Amendment XXVII of the United States Constitution deals with congressional pay. It prohibits Congress from changing its salary compensation until after the mid-term election.
The 27th Amendment became law in the United States in 1992 after Congress voted to affirm the constitutional amendment’s legality.
A Peculiar History
The 27th Amendment has a peculiar history. It was ratified on May 7, 1992, but was written over 200 years earlier by James Madison in 1789.
As the Constitutional Convention members were finishing drafting the Constitution, the daunting task of getting the document passed loomed heavily over their proceedings.
The articles of the Constitution were hotly debated and not entirely accepted by state legislators.
A deal was made that if amendments guaranteeing public rights were added, the states would ratify the Constitution.
James Madison proposed twelve amendments. The 12th Amendment was meant to prevent Congress or the President from arbitrarily setting its compensation without oversight.
The first ten of Madison’s amendments were successfully ratified and collectively became known as the Bill of Rights. The 11th Amendment and 12th Amendment failed to gain the necessary three-fourths majority.
Madison’s Twelfth Amendment was soon forgotten and hung in political limbo for two centuries. Usually, an amendment is written with a time limit and rejected if not ratified within the time limit.
James Madison did not set a time limit since he expected it to be ratified right away with the other eleven amendments. With no limitation, it remained on the books waiting for enough states to approve it.
This “compensation amendment” occasionally surfaced with public outcries against congressional salary.
The amendment’s ratification, for example, by the Ohio state legislature in 1873 after Congress voted for congressional pay increases followed such an outcry.
Wyoming ratified it in 1977 under similar circumstances. But after all that time, only nine states had ratified Madison’s original proposed amendment.
Enter a Political Science Student
The compensation amendment might still be in limbo had it not been for a political science college student who, in 1982, discovered it while searching for a topic for a term paper.
The University of Texas sophomore Gregory Watson became excited about the possibility that the compensation amendment could still become law and wrote his paper on that possibility.
His excitement turned to disappointment when his paper only received a C grade. His disappointment turned into determination to get the amendment passed in the United States.
A determined campaign
Over the next ten years, Gregory Watson dedicated his energy to persuading state legislators to finish ratifying the amendment.
Watson’s efforts were well-timed, as the American public was irritated with Congress in the 1980s because of its pay raises.
Watson’s determination finally bore fruit on May 7, 1992, when the Michigan state legislature became the thirty-eighth to ratify Madison’s amendment, providing the necessary three-fourths majority to make it law.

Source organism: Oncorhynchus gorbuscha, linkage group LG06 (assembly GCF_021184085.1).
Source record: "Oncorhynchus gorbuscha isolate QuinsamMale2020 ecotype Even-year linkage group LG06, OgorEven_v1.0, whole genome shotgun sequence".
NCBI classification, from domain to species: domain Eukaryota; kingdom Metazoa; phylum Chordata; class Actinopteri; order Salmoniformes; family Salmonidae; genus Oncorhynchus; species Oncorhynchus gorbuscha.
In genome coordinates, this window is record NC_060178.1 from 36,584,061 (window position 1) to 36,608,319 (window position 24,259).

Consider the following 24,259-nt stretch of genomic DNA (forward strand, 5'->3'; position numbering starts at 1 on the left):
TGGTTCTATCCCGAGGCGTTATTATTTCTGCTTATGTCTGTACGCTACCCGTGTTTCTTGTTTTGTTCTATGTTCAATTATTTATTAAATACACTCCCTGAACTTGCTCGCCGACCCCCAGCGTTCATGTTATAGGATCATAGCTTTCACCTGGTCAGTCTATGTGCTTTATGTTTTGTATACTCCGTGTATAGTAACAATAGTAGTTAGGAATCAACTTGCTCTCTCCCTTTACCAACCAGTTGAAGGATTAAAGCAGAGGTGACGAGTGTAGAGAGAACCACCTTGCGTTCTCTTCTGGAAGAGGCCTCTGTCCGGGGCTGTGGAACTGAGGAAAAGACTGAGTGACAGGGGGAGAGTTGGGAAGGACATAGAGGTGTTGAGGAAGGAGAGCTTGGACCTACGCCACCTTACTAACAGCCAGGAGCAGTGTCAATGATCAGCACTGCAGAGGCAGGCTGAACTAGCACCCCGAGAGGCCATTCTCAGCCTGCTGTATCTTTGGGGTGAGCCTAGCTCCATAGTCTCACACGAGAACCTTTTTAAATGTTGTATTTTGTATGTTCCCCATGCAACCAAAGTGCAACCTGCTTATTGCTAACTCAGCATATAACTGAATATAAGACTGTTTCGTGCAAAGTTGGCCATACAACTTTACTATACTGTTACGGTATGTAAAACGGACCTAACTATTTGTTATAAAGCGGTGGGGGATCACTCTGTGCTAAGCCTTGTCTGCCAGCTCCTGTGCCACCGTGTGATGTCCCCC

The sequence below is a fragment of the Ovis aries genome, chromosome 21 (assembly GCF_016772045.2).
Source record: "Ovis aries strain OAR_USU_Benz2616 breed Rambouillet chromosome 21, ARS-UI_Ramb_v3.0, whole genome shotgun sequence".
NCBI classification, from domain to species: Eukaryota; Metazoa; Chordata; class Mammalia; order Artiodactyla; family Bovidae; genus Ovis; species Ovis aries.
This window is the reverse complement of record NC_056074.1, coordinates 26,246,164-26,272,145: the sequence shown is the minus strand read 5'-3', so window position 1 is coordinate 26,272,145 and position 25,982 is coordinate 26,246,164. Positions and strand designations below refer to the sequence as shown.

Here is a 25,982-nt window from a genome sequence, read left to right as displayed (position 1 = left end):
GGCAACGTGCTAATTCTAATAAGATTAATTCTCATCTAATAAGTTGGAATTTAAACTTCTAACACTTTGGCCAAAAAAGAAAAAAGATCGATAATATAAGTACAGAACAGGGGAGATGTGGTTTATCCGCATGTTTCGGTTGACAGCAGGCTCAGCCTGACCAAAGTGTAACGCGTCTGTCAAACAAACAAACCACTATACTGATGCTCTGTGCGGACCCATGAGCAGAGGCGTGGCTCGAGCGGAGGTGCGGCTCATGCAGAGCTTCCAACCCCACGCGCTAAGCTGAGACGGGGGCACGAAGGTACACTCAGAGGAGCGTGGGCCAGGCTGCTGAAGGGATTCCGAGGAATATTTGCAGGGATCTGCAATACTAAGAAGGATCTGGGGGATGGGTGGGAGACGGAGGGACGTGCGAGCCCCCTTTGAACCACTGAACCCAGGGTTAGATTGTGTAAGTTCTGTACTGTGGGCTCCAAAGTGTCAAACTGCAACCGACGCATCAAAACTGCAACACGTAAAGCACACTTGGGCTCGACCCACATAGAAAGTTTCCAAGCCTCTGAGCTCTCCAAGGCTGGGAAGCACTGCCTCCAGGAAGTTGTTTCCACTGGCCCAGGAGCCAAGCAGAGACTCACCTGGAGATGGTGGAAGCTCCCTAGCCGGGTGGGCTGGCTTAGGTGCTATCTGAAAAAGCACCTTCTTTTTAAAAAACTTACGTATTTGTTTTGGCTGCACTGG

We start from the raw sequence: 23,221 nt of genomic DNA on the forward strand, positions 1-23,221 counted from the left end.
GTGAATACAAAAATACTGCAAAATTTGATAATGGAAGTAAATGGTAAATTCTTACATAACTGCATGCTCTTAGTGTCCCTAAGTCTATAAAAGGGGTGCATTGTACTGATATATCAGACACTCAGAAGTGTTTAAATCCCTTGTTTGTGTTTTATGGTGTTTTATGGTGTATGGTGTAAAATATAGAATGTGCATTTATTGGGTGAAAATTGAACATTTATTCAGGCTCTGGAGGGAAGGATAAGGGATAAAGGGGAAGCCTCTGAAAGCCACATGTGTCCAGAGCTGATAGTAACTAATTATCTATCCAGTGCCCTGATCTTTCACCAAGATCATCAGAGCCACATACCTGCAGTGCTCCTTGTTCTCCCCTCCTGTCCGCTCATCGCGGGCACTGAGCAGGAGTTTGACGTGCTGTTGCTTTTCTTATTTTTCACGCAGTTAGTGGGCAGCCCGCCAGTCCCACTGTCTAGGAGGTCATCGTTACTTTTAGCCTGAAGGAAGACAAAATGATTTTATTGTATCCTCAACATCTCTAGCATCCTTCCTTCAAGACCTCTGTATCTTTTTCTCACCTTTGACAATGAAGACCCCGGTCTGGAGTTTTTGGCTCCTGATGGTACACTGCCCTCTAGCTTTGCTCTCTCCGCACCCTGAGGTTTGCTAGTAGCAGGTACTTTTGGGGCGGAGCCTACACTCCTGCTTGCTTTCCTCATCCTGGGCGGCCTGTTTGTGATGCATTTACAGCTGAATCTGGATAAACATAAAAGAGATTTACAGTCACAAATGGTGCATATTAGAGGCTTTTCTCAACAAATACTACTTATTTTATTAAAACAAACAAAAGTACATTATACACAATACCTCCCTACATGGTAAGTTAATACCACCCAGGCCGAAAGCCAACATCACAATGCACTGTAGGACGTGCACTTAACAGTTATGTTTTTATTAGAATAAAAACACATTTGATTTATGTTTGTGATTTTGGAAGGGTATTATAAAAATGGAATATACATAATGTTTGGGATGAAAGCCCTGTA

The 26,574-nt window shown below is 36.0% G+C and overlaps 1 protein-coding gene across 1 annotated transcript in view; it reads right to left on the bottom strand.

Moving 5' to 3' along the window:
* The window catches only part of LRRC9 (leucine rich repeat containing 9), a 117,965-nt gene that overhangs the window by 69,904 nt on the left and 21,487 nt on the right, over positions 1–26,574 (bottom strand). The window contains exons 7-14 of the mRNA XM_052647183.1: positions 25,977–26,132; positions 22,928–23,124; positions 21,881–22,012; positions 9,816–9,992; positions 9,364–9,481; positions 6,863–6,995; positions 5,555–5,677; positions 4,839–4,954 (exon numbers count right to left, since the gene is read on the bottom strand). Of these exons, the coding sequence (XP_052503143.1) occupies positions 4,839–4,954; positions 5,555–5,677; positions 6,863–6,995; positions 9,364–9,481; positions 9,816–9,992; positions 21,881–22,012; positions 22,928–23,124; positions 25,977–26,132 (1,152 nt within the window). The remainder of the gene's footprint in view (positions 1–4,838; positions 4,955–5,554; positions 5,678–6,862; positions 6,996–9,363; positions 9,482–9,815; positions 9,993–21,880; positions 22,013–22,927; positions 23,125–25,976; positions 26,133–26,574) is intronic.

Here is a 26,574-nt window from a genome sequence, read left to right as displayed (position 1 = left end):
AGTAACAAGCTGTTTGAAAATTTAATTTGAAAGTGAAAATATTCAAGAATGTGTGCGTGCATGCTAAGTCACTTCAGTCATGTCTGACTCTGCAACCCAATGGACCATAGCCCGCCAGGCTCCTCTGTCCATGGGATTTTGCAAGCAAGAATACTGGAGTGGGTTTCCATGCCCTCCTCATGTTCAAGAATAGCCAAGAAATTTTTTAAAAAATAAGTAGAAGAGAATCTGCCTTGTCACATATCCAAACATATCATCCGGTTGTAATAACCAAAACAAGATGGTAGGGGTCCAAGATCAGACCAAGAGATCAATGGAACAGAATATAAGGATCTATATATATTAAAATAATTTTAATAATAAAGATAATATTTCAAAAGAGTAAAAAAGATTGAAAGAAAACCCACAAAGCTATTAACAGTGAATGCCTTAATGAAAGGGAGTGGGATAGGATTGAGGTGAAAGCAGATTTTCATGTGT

The interval of 202 years and seven months had elapsed when the Twenty-Seventh Amendment was written and finally passed.
During this time, sixteen amendments had been made, making it the Twenty Seventh Amendment to the United States Constitution.
One Last Hurdle
Even though the requirements had been met to become law, the proposed Amendment had to go through one last hurdle for eventual ratification.
Because such a long time had elapsed, many argued that it was not a legal ratification process.
However, the government archivist at the National Archives declared that the amendment process had been legal according to Article V of the Constitution’s requirements.
On May 20, 1992, Congress nearly unanimously declared the Twenty-Seventh Amendment’s legal ratification and thus part of the United States Constitution.
A quiz about the 27th Amendment
- What is the main purpose of the 27th Amendment to the United States Constitution?
A. To limit the power of the federal government
B. To protect the rights of criminal defendants
C. To regulate Congressional pay raises
D. To establish a system of federal courts
- When was the 27th Amendment proposed?
- How many states were required to ratify the 27th Amendment for it to become part of the Constitution?
- How many states had ratified the 27th Amendment by May 7, 1992?
- Was the 27th Amendment the last amendment to be added to the Constitution?
- C (To regulate Congressional pay raises)
- B (1789)
- D (38)
- D (41)
- A (Yes)
We need to finish the ratification process of the Equal Rights Amendment, too. If the 27th Amendment took two centuries to ratify, the ERA should be ratified immediately. It’s acquired the necessary number of states to accomplish this already. The opponents are using the “time limit” argument for this, also. If the 27th Amendment could be ratified after 200 years, we can ratify the ERA right away.
Wrong. The ERA had a time limit to ratify (originally March 22, 1979) which was not met. Not so with the Congressional Pay Raise amendment. I question the need for such an amendment (ERA). Why is it necessary? Also, men and women are not the same, so in some cases there can be no equal rights (and should not be). Only women can get pregnant — laws addressing pregnancy for the most part do not apply to men. Arguably, equal legal rights would abolish separate sports for men and women at publicly funded institutions — a clear case where women will suffer. Pregnant women have been excused from military deployments for decades — do women want to have their baby on a submarine? Or aircraft carrier?